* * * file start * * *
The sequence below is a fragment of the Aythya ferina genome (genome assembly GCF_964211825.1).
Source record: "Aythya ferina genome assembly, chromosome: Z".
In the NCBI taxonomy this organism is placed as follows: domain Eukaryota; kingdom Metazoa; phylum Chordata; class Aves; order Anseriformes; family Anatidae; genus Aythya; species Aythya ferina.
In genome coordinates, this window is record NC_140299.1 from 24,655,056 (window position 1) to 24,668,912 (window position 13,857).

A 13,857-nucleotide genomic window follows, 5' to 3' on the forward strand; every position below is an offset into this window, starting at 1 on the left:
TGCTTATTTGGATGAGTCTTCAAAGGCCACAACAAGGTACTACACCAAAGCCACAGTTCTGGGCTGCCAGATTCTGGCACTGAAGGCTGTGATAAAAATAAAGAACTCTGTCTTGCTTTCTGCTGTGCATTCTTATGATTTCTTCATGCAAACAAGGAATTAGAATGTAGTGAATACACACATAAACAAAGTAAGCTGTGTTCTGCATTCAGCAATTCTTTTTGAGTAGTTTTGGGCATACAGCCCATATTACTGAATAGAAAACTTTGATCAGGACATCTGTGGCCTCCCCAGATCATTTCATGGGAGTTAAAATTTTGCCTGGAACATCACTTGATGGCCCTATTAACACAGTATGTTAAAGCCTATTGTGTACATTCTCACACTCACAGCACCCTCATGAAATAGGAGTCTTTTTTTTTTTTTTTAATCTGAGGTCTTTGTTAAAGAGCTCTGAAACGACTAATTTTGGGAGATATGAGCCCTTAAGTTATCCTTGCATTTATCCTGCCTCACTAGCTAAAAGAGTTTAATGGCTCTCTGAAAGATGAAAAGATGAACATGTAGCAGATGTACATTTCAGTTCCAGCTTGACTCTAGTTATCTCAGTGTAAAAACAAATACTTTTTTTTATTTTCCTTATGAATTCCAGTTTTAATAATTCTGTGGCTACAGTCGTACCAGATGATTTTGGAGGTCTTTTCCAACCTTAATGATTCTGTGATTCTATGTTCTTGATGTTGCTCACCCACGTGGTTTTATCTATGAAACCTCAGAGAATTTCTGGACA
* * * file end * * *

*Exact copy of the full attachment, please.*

The sequence below is a fragment of the Aythya ferina genome (genome assembly GCF_964211825.1).
Source record: "Aythya ferina genome assembly, chromosome: Z".
In the NCBI taxonomy this organism is placed as follows: domain Eukaryota; kingdom Metazoa; phylum Chordata; class Aves; order Anseriformes; family Anatidae; genus Aythya; species Aythya ferina.
In genome coordinates, this window is record NC_140299.1 from 24,655,056 (window position 1) to 24,668,912 (window position 13,857).

A 13,857-nucleotide genomic window follows, 5' to 3' on the forward strand; every position below is an offset into this window, starting at 1 on the left:
TGCTTATTTGGATGAGTCTTCAAAGGCCACAACAAGGTACTACACCAAAGCCACAGTTCTGGGCTGCCAGATTCTGGCACTGAAGGCTGTGATAAAAATAAAGAACTCTGTCTTGCTTTCTGCTGTGCATTCTTATGATTTCTTCATGCAAACAAGGAATTAGAATGTAGTGAATACACACATAAACAAAGTAAGCTGTGTTCTGCATTCAGCAATTCTTTTTGAGTAGTTTTGGGCATACAGCCCATATTACTGAATAGAAAACTTTGATCAGGACATCTGTGGCCTCCCCAGATCATTTCATGGGAGTTAAAATTTTGCCTGGAACATCACTTGATGGCCCTATTAACACAGTATGTTAAAGCCTATTGTGTACATTCTCACACTCACAGCACCCTCATGAAATAGGAGTCTTTTTTTTTTTTTTTAATCTGAGGTCTTTGTTAAAGAGCTCTGAAACGACTAATTTTGGGAGATATGAGCCCTTAAGTTATCCTTGCATTTATCCTGCCTCACTAGCTAAAAGAGTTTAATGGCTCTCTGAAAGATGAAAAGATGAACATGTAGCAGATGTACATTTCAGTTCCAGCTTGACTCTAGTTATCTCAGTGTAAAAACAAATACTTTTTTTTATTTTCCTTATGAATTCCAGTTTTAATAATTCTGTGGCTACAGTCGTACCAGATGATTTTGGAGGTCTTTTCCAACCTTAATGATTCTGTGATTCTATGTTCTTGATGTTGCTCACCCACGTGGTTTTATCTATGAAACCTCAGAGAATTTCTGGACA